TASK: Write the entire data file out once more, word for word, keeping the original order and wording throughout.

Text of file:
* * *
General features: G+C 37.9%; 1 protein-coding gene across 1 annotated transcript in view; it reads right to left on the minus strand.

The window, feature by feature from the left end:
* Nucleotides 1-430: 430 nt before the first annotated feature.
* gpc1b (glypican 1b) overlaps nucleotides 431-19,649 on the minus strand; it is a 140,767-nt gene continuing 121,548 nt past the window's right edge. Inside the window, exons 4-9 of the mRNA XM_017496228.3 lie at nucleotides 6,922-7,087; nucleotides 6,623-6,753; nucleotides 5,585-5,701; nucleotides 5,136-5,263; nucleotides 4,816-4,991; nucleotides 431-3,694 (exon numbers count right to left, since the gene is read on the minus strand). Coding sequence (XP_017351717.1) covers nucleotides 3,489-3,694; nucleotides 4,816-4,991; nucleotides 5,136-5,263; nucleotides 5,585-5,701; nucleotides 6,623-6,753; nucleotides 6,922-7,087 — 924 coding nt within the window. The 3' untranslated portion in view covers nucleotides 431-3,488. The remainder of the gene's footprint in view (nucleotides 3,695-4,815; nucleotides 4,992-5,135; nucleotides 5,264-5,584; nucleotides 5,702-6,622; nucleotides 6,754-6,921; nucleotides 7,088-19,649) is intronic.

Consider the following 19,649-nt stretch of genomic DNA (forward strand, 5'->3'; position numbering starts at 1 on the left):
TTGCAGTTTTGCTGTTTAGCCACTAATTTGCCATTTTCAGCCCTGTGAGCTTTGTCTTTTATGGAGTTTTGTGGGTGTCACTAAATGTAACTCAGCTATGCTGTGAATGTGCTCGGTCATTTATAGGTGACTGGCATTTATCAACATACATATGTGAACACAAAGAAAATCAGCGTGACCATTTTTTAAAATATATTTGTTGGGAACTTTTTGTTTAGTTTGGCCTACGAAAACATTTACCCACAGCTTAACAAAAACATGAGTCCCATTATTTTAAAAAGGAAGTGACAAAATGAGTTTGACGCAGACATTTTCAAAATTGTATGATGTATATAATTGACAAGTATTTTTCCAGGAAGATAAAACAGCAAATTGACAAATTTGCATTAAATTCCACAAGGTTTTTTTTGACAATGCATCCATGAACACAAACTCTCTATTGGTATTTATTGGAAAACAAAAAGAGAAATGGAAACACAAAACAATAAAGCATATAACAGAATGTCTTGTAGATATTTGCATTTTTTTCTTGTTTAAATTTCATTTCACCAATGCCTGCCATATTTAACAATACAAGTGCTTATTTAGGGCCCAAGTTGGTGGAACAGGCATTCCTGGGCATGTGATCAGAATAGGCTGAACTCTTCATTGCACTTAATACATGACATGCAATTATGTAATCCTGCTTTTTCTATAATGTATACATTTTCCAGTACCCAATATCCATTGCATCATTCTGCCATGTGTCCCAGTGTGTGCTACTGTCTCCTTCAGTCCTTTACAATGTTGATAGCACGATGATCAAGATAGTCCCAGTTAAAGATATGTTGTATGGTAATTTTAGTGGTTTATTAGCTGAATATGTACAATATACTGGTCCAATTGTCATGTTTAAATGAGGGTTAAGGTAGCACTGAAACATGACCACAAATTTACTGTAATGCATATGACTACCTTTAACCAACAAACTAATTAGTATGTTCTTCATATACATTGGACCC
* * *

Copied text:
General features: G+C 37.9%; 1 protein-coding gene across 1 annotated transcript in view; it reads right to left on the minus strand.

The window, feature by feature from the left end:
* Nucleotides 1-430: 430 nt before the first annotated feature.
* gpc1b (glypican 1b) overlaps nucleotides 431-19,649 on the minus strand; it is a 140,767-nt gene continuing 121,548 nt past the window's right edge. Inside the window, exons 4-9 of the mRNA XM_017496228.3 lie at nucleotides 6,922-7,087; nucleotides 6,623-6,753; nucleotides 5,585-5,701; nucleotides 5,136-5,263; nucleotides 4,816-4,991; nucleotides 431-3,694 (exon numbers count right to left, since the gene is read on the minus strand). Coding sequence (XP_017351717.1) covers nucleotides 3,489-3,694; nucleotides 4,816-4,991; nucleotides 5,136-5,263; nucleotides 5,585-5,701; nucleotides 6,623-6,753; nucleotides 6,922-7,087 — 924 coding nt within the window. The 3' untranslated portion in view covers nucleotides 431-3,488. The remainder of the gene's footprint in view (nucleotides 3,695-4,815; nucleotides 4,992-5,135; nucleotides 5,264-5,584; nucleotides 5,702-6,622; nucleotides 6,754-6,921; nucleotides 7,088-19,649) is intronic.

Consider the following 19,649-nt stretch of genomic DNA (forward strand, 5'->3'; position numbering starts at 1 on the left):
TTGCAGTTTTGCTGTTTAGCCACTAATTTGCCATTTTCAGCCCTGTGAGCTTTGTCTTTTATGGAGTTTTGTGGGTGTCACTAAATGTAACTCAGCTATGCTGTGAATGTGCTCGGTCATTTATAGGTGACTGGCATTTATCAACATACATATGTGAACACAAAGAAAATCAGCGTGACCATTTTTTAAAATATATTTGTTGGGAACTTTTTGTTTAGTTTGGCCTACGAAAACATTTACCCACAGCTTAACAAAAACATGAGTCCCATTATTTTAAAAAGGAAGTGACAAAATGAGTTTGACGCAGACATTTTCAAAATTGTATGATGTATATAATTGACAAGTATTTTTCCAGGAAGATAAAACAGCAAATTGACAAATTTGCATTAAATTCCACAAGGTTTTTTTTGACAATGCATCCATGAACACAAACTCTCTATTGGTATTTATTGGAAAACAAAAAGAGAAATGGAAACACAAAACAATAAAGCATATAACAGAATGTCTTGTAGATATTTGCATTTTTTTCTTGTTTAAATTTCATTTCACCAATGCCTGCCATATTTAACAATACAAGTGCTTATTTAGGGCCCAAGTTGGTGGAACAGGCATTCCTGGGCATGTGATCAGAATAGGCTGAACTCTTCATTGCACTTAATACATGACATGCAATTATGTAATCCTGCTTTTTCTATAATGTATACATTTTCCAGTACCCAATATCCATTGCATCATTCTGCCATGTGTCCCAGTGTGTGCTACTGTCTCCTTCAGTCCTTTACAATGTTGATAGCACGATGATCAAGATAGTCCCAGTTAAAGATATGTTGTATGGTAATTTTAGTGGTTTATTAGCTGAATATGTACAATATACTGGTCCAATTGTCATGTTTAAATGAGGGTTAAGGTAGCACTGAAACATGACCACAAATTTACTGTAATGCATATGACTACCTTTAACCAACAAACTAATTAGTATGTTCTTCATATACATTGGACCC